We can all speculate about why Washington is so stubborn about the two-state solution. My answer is that Zionists have political sway in the Democratic Party and admitting there's just one state means abandoning the Zionist dream of Jewish sovereignty, a dream that became a "miracle" and a historical exigency too in the wake of the Holocaust. Great ideologies die hard.

Whatever the reason, Democrats and liberal Zionists are flat-earthers: they deny the one-state reality. The Republicans and evangelicals are actually more realistic, inasmuch as they're happy with apartheid. Though even "liberal" Zionists warn about the "demographic... threat" posed by Palestinians.

So the question is, What pressure is there inside the Democratic Party and liberal Zionist organizations to acknowledge the one-state reality and at least praise the movement for equal rights in Israel/Palestine?

That seems to me the responsibility of a great number of progressives, from Palestinian solidarity organizations to Reps. Ilhan Omar and Rashida Tlaib to news sites like ours to Jewish advocacy groups like Jewish Voice for Peace and IfNotNow. I think IfNotNow is afraid to say the two state solution is dead because that would mean abandoning the dream of a Jewish democracy, which some in its community surely still believe in. But even John Kerry said three years ago the two-state solution was almost dead, and how progressive was he?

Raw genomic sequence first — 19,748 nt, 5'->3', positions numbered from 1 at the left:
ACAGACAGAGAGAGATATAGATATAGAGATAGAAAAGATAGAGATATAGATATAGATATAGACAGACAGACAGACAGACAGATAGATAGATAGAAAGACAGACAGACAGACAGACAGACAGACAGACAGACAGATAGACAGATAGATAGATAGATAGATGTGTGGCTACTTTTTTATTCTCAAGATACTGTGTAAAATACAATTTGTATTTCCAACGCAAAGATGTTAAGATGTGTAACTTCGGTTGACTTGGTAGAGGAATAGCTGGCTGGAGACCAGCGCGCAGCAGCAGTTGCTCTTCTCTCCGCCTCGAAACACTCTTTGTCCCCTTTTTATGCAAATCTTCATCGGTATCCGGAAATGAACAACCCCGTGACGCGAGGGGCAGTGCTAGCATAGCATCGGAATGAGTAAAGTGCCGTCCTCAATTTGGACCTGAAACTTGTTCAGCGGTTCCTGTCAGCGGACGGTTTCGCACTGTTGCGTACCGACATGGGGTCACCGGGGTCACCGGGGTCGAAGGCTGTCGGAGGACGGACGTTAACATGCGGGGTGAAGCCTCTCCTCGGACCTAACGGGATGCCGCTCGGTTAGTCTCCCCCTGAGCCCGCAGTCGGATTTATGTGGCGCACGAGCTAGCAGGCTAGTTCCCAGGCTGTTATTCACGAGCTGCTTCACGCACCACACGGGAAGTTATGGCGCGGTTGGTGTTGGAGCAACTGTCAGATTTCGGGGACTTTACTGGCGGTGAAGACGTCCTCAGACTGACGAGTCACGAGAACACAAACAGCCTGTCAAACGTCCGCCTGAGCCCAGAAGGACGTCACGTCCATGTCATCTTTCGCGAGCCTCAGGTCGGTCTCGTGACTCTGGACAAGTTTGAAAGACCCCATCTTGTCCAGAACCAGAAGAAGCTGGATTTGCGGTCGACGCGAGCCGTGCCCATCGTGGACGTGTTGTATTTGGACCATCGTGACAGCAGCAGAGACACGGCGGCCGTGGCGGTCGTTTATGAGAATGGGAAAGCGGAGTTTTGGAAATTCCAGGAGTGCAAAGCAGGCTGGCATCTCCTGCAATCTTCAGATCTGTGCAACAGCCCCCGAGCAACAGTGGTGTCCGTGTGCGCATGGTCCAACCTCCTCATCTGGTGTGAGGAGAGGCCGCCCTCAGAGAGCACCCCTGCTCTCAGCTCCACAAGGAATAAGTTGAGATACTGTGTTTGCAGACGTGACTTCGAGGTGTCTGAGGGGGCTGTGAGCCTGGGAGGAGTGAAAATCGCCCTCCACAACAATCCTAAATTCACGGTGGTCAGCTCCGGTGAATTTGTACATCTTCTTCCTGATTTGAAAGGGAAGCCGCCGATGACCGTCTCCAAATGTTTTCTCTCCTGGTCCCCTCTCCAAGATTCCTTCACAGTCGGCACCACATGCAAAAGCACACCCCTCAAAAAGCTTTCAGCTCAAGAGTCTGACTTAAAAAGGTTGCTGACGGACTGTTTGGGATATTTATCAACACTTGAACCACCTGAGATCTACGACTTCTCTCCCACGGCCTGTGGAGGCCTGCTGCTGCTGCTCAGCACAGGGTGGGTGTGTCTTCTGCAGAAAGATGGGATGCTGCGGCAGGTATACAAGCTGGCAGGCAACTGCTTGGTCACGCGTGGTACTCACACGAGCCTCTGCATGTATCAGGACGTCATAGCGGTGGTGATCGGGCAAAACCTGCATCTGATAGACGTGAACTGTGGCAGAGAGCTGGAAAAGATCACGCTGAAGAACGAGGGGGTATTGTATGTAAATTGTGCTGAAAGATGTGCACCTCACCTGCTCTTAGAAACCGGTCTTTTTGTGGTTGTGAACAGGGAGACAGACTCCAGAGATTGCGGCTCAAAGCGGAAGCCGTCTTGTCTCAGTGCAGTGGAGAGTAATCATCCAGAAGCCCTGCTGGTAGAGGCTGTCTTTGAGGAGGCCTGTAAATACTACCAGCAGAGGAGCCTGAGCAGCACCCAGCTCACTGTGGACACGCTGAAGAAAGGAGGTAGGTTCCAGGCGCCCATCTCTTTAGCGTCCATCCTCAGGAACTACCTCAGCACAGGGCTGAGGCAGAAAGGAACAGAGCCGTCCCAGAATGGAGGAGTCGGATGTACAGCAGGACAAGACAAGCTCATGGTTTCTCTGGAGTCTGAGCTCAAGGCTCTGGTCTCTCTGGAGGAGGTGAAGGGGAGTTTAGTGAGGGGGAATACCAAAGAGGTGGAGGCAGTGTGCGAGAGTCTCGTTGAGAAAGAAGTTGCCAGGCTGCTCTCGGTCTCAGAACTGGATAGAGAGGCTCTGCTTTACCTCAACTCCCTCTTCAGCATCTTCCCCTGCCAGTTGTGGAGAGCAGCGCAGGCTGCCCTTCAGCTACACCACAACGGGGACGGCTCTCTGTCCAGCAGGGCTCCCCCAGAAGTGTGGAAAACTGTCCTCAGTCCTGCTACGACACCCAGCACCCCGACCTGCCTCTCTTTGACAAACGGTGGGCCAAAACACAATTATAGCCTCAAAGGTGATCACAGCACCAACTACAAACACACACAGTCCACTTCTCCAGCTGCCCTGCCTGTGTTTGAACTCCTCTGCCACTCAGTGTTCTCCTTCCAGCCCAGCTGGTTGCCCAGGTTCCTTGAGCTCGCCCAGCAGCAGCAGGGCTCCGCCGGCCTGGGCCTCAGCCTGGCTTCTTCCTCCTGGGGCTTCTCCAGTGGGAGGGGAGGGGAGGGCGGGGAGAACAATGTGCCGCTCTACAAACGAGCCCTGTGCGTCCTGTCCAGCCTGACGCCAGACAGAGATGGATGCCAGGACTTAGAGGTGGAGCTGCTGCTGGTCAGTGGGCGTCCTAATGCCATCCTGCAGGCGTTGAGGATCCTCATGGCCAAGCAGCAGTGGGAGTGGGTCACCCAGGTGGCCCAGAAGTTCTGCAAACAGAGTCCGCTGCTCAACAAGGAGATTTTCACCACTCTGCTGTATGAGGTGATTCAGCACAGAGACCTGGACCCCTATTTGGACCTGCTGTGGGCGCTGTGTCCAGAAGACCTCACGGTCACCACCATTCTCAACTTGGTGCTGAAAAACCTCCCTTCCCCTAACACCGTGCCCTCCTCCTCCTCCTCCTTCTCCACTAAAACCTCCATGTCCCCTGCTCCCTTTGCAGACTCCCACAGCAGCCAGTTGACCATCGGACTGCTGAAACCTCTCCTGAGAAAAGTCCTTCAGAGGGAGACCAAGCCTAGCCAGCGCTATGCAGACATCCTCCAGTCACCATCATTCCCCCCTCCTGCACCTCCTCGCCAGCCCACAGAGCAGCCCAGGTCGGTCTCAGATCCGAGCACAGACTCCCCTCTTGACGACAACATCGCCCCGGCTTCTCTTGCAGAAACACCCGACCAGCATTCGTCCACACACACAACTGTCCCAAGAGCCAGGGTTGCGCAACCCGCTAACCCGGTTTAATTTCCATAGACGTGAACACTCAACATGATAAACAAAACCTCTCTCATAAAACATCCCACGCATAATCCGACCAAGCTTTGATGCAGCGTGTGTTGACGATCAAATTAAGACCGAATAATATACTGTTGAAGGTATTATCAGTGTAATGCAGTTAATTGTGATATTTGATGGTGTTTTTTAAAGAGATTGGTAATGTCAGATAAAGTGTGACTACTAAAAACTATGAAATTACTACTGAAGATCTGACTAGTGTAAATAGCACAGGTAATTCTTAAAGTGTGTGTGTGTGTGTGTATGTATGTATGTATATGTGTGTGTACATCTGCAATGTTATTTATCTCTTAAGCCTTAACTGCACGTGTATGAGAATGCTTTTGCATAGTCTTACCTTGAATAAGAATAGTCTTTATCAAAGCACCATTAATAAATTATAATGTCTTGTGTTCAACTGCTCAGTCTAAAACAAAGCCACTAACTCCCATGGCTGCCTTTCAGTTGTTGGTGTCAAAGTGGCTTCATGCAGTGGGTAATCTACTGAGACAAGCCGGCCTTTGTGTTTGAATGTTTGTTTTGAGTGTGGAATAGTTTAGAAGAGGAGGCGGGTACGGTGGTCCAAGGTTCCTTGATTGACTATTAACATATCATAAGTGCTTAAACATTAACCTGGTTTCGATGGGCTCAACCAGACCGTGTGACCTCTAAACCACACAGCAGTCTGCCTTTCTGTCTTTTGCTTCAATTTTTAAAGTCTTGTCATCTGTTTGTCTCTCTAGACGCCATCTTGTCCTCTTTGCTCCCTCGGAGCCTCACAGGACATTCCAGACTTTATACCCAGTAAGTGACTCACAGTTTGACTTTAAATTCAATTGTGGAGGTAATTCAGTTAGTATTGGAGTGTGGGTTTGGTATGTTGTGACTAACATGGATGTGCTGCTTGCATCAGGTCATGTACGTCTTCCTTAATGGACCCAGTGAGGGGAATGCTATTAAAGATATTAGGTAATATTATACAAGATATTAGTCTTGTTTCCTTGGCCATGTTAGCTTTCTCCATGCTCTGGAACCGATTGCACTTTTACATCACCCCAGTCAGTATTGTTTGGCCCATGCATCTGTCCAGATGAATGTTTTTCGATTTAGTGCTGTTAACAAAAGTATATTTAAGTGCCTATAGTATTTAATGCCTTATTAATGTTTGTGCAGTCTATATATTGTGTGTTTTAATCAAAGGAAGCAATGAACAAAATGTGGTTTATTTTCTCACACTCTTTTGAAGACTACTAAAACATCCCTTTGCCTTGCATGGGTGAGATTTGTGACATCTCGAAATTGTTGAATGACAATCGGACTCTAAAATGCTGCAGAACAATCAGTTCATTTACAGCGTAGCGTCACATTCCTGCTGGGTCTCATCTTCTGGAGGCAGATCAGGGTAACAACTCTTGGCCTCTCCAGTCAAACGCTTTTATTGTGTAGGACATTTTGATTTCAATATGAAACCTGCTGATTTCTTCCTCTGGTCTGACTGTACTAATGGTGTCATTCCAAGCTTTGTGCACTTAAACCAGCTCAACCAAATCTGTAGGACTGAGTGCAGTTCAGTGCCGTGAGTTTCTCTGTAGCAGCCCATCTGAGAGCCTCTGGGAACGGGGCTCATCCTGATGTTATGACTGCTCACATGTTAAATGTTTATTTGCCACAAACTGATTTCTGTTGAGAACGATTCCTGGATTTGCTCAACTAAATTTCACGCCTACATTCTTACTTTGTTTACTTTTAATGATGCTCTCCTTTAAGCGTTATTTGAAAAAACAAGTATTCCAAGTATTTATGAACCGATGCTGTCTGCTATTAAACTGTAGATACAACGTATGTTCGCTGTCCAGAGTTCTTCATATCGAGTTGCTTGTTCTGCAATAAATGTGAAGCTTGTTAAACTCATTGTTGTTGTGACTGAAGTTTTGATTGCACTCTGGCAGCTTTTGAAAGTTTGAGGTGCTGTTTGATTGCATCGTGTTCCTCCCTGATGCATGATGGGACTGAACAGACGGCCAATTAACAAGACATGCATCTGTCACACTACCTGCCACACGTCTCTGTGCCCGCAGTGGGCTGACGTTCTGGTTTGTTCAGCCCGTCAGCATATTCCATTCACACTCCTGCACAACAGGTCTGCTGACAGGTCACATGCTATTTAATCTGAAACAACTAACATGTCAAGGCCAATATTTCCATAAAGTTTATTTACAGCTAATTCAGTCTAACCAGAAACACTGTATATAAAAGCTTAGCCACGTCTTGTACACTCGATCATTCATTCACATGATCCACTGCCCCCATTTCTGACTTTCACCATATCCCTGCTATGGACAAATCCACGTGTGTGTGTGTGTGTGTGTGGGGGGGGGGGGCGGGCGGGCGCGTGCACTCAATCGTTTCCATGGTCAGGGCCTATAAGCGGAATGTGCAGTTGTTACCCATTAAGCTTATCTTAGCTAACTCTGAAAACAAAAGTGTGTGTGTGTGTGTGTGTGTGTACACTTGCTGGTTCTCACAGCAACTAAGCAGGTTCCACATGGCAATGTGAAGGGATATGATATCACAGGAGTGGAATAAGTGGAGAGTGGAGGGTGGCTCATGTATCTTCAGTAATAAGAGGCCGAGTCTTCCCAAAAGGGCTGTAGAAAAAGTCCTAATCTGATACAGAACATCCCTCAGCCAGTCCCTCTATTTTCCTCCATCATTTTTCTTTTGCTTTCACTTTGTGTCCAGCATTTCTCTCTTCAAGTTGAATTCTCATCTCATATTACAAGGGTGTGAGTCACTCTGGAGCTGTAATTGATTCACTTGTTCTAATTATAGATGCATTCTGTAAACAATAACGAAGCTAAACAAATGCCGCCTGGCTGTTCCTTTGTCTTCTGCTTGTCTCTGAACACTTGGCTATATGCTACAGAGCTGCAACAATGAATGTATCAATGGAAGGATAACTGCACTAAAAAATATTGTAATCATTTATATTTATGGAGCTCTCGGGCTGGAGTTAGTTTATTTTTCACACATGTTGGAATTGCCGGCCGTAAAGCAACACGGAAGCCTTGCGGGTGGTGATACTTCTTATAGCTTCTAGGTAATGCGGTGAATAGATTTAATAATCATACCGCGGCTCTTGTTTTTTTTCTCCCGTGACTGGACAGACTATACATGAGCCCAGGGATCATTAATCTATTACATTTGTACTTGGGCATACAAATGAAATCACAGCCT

Throwing out the two-state solution means abandoning not just an article of faith in Washington but an international consensus. That was always Norman Finkelstein's rationale, isn't it better to end this conflict than to hold out for an ideal of justice that is a recipe for bloodshed?

The answer is that Palestinians have experienced nothing but violence, disenfranchisement and diminution of their possessions throughout the two-state era. So they are the rightful leaders of this discussion. Their movement of nonviolent resistance has been inspiring internationally, in much the way that the civil rights and South African struggles once were, and the two-state consensus in Europe is beginning to fragment.

Today the goal of all American activists ought to be simple, to amplify Palestinian voices in the American discourse, so as to counter the Zionist ones with the truth about what a Jewish democracy has meant for its non-Jewish subjects.

The Democratic establishment is resisting that process by all means. That's what the AIPAC group inside the Democratic Party is doing when it denounces Bernie Sanders's braintrust as people who "hate Israel." That's what Bari Weiss and Batya-Ungar-Sargon are doing when they say that 97 percent of Jews are Zionists, and anti-Zionists are anti-Semitic. They are trying to bind the Democrats to a traditional constituency, Israel supporters, and maintain that orthodoxy among liberal Zionists and Democratic candidates, too.

So Zionism destroyed the two-state solution, but Zionists don't want anyone to say it's dead.

The progressive base of the party, including many Jews, is too well informed to crumble. They understand that the choice is apartheid or democracy. This is a long struggle, and the facts are on our side.

Thanks to Peter Voskamp and Scott Roth and Jonathan Ofir.
Philip Weiss is Founder and Co-Editor of